Most families have nine months to prepare for the arrival of a child, but Andrea Danes and her husband had less than a week to prepare their homes – and their lives – for the arrival of their 11-year-old daughter. year.
“When we brought him into our home, it was literally a decision that was made overnight,” says Danes. Their family was taking a child into foster care, a process that differs from the traditional family planning journey. Growing a family through foster care comes with unique challenges, and the traditional support and benefits are often lacking for those who choose this path.
“There was no time off to bring a foster child or a child in guardianship into your home,” says Danes. “My husband and I both worked full time, so we had to enroll him in school, set him up and go buy bunk beds in the evenings and on weekends.”
There are currently more than 400,000 foster children in 218,927 licensed foster homes in the United States, according to the most recent data from the US Census Bureau. And even if only 2% of Americans have actually adopted it, the interest is great: more than a third of American families have thought about it.
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But the growing interest in alternative family planning options has had little impact on the integration of workplace benefits – in a 2019 benefits research report, SHRM found that only 10% of employers surveyed offered some form of adoption assistance and less than half offered paid adoption leave to parents.
Today, Danes is the global human services leader of the Ernst & Young professional services network – which provides benefits to foster and adoptive families, including 16 weeks of PTO for employees welcoming a child per birth, adoption, surrogacy, foster care, or legal guardianship and who have been with the business for at least one year, plus a lifetime maximum of $50,000 to cover expenses related to infertility, surrogacy and adoption. However, at the time, her former employer was not as inclusive.
“The benefits of time off should be the same whether you’re bringing a child into foster care, adopting a child, or having a baby,” she says. “There’s a broad recognition here at EY that you need this time to adjust your home and your family, but when we brought in Grace there was nothing like it. We’ve been successful and I think we did well, but it could have been easier.
These leaves should meet the unique needs of foster and adoptive parents, says Rita Soronen, president and CEO of the Dave Thomas Foundation for Adoption. It’s not just a matter of time, but the flexibility to use it when needed.
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If a family is adopting or adopting through a foster family, the family may need to take the child to medical appointments or set up needs before the adoption. school. New families may also have to coordinate visits with extended families who are still in the child’s life, Soronen says.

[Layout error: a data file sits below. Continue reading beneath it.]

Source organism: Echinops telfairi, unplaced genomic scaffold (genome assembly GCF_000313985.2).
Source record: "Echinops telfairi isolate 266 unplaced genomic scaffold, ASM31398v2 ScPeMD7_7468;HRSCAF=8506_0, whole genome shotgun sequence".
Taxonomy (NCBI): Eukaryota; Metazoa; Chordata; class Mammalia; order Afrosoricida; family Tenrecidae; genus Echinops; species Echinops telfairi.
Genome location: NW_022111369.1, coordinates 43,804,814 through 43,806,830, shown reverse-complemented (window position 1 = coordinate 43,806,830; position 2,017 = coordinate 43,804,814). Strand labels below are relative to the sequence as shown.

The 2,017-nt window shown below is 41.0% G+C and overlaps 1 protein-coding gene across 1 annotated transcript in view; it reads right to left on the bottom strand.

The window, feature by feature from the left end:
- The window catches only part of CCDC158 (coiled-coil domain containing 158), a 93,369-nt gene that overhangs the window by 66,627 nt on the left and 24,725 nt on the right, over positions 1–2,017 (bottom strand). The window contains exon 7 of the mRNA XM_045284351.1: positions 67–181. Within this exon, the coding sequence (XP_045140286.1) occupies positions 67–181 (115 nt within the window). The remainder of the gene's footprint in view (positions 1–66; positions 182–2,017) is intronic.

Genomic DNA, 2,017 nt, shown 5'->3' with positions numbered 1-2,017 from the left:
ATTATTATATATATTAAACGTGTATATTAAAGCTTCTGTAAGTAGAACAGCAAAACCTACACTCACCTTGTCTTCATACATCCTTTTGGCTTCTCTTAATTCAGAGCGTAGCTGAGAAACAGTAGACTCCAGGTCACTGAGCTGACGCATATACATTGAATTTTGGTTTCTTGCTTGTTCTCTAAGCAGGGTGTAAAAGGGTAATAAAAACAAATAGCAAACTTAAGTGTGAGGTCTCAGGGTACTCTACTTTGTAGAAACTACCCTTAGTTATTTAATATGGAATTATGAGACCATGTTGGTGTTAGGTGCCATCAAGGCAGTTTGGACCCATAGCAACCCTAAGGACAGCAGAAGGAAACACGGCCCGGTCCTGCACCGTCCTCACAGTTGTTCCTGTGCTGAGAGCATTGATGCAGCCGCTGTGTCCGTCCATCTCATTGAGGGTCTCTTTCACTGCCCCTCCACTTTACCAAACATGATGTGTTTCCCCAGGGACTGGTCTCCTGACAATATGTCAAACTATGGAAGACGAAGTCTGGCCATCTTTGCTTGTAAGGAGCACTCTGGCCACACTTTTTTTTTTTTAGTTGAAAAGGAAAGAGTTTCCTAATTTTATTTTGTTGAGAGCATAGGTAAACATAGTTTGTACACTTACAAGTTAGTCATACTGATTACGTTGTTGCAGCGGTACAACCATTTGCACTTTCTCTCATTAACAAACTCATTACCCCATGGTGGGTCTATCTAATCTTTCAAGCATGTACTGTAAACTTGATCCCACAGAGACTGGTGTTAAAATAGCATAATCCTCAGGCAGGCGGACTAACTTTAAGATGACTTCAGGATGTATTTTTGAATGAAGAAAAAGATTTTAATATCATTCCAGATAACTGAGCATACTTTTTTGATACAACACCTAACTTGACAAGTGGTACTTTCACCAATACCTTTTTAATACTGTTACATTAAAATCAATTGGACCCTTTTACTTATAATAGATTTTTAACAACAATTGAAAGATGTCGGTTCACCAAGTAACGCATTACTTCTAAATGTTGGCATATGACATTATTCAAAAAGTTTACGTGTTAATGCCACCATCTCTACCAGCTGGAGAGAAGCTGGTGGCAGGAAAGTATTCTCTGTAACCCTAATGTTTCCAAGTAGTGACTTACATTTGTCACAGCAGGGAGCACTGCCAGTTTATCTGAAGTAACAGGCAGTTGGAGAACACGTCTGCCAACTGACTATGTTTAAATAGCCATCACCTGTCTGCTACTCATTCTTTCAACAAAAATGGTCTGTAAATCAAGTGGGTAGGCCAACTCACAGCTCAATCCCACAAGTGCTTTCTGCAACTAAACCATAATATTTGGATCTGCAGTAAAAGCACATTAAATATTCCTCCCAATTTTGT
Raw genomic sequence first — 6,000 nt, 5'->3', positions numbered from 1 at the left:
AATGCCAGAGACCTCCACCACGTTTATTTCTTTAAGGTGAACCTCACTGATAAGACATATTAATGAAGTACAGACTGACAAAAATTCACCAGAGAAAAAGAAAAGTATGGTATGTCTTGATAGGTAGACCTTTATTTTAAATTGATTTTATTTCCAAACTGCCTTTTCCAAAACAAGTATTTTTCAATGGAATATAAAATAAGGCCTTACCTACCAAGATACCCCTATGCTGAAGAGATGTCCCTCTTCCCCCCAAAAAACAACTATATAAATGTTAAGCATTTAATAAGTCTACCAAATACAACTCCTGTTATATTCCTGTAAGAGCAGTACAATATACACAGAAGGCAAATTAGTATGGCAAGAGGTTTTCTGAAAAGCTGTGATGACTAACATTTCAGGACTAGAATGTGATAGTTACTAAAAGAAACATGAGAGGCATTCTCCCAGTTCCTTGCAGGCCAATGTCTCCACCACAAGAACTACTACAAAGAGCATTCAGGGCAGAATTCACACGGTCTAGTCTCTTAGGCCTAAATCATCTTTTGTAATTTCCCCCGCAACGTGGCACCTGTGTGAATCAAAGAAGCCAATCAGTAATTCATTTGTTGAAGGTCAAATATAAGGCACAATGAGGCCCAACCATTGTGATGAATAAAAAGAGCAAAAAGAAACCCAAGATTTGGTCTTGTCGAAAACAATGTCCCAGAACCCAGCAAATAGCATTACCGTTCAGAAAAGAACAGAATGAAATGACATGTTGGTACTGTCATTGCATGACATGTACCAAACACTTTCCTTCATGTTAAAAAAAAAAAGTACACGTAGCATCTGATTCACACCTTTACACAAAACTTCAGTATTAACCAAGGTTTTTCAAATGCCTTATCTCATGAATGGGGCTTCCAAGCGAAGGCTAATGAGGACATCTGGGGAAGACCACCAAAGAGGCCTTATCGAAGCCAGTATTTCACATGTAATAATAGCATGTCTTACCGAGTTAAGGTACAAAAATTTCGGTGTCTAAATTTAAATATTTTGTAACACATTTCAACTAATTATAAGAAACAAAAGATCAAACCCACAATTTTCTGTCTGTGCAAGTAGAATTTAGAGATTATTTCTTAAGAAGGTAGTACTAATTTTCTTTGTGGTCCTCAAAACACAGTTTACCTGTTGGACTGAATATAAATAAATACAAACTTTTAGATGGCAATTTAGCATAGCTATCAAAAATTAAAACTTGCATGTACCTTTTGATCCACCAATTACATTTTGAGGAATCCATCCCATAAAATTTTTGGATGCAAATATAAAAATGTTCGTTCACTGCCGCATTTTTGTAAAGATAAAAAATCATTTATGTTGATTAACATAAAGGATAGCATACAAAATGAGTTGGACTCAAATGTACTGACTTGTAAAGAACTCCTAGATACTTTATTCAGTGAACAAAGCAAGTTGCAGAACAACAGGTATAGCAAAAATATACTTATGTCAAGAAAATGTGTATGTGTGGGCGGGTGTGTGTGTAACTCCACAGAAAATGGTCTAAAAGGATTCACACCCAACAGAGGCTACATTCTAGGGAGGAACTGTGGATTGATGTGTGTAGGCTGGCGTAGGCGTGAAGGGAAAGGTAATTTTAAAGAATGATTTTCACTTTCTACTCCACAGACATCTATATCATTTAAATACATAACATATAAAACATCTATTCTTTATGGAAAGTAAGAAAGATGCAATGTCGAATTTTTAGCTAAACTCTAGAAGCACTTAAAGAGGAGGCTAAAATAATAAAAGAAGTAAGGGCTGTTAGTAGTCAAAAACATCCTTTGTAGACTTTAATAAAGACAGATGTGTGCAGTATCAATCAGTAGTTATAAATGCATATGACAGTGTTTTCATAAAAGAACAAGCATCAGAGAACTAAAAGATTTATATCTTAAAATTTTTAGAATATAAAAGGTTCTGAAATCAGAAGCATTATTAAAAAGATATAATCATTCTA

“[The adopted family] may need time off in one or two hour increments instead of two weeks of paid time off,” she says. “So it really comes down to looking at the particular circumstances.”
Another one important benefit for this population provides financial assistance and health insurance support. While many companies often offer an average of $10,961 per child to help cover legal fees and adoption costs, things like a grocery allowance or money to invest in furniture could make a difference. big difference, says Danes.
Additionally, having a child covered by health insurance the same way a biological child would be can help reduce out-of-pocket expenses. When Grace joined the Danes family, they were unable to put her under either labor parent’s insurance policy because her foster status prevented her from being listed. as an official member of the family unit. Instead, they had to turn to third-party providers like Medicaid for help.
“There were a handful of times we ended up taking him to providers and paying out of pocket because Medicaid didn’t cover it,” Danessays said. “Having access to real health insurance through an employer would make a big difference.”
Rachel Lauren, senior director of people and culture at the nonprofit Dream Corps, has fostered a total of seven children — three of whom she adopted — and was the first person in her organization to use their benefits. in foster care and adoption. Lauren wasn’t the only one who needed them, she was just the only one who knew they existed.
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“They had a whole system where they gave financial aid and time off and our organization was unaware of that policy,” she says. “Organizations that have something in their systems need to talk about it more and need to actually put it into practice in the same breath.”
As the definition of family continues to grow, the benefits of adoption and foster care affect a wide range of employees. From same-sex couples to couples with medical infertility, having a business that is willing to engage in different methods of family building and planning is not just a want, it’s a need. And when businesses fail to evolve to facilitate this process, it can prevent couples from realizing their dream of starting a family.
When Danes spoke to families about becoming foster parents or taking guardianship of the children, the concerns or hesitations were never about raising those children – they were always about how they would find the ways to acclimatize their families and homes to the currency. To supply more robust support can help children and parents to make their life complete.
“If working parents knew they would have a four to six week window where they could adjust their existing family, do the logistics, do the paperwork, they would pick up where they left off. [at work] with a new family in place,” she says. “I’m sure it would greatly increase the number of people considering fostering.”